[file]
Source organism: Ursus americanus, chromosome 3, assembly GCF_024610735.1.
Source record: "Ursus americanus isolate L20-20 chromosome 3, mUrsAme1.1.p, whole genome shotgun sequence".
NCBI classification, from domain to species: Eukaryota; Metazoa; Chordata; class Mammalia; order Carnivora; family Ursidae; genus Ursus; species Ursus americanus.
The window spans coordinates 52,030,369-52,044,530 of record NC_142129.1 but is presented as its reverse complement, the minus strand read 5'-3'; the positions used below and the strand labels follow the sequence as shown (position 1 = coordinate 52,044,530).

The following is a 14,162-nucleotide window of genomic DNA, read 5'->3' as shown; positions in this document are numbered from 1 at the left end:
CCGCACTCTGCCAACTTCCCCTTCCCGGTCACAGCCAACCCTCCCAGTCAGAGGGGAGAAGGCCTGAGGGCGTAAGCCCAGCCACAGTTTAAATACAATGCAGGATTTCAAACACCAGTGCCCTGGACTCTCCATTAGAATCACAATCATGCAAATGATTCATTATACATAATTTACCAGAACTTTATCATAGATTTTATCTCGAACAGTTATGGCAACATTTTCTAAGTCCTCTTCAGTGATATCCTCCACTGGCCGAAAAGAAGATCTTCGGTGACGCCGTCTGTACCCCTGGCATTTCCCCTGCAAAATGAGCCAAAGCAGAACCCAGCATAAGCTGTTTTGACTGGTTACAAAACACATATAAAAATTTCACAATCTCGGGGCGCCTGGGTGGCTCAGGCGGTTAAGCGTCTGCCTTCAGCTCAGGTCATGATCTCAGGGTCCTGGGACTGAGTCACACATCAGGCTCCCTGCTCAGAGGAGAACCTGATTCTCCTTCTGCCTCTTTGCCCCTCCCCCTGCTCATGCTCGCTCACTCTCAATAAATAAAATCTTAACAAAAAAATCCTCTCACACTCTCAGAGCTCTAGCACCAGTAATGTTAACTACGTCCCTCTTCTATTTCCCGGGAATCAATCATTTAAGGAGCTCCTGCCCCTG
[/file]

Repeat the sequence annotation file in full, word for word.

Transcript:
Source organism: Ursus americanus, chromosome 3, assembly GCF_024610735.1.
Source record: "Ursus americanus isolate L20-20 chromosome 3, mUrsAme1.1.p, whole genome shotgun sequence".
NCBI classification, from domain to species: Eukaryota; Metazoa; Chordata; class Mammalia; order Carnivora; family Ursidae; genus Ursus; species Ursus americanus.
The window spans coordinates 52,030,369-52,044,530 of record NC_142129.1 but is presented as its reverse complement, the minus strand read 5'-3'; the positions used below and the strand labels follow the sequence as shown (position 1 = coordinate 52,044,530).

The following is a 14,162-nucleotide window of genomic DNA, read 5'->3' as shown; positions in this document are numbered from 1 at the left end:
CCGCACTCTGCCAACTTCCCCTTCCCGGTCACAGCCAACCCTCCCAGTCAGAGGGGAGAAGGCCTGAGGGCGTAAGCCCAGCCACAGTTTAAATACAATGCAGGATTTCAAACACCAGTGCCCTGGACTCTCCATTAGAATCACAATCATGCAAATGATTCATTATACATAATTTACCAGAACTTTATCATAGATTTTATCTCGAACAGTTATGGCAACATTTTCTAAGTCCTCTTCAGTGATATCCTCCACTGGCCGAAAAGAAGATCTTCGGTGACGCCGTCTGTACCCCTGGCATTTCCCCTGCAAAATGAGCCAAAGCAGAACCCAGCATAAGCTGTTTTGACTGGTTACAAAACACATATAAAAATTTCACAATCTCGGGGCGCCTGGGTGGCTCAGGCGGTTAAGCGTCTGCCTTCAGCTCAGGTCATGATCTCAGGGTCCTGGGACTGAGTCACACATCAGGCTCCCTGCTCAGAGGAGAACCTGATTCTCCTTCTGCCTCTTTGCCCCTCCCCCTGCTCATGCTCGCTCACTCTCAATAAATAAAATCTTAACAAAAAAATCCTCTCACACTCTCAGAGCTCTAGCACCAGTAATGTTAACTACGTCCCTCTTCTATTTCCCGGGAATCAATCATTTAAGGAGCTCCTGCCCCTG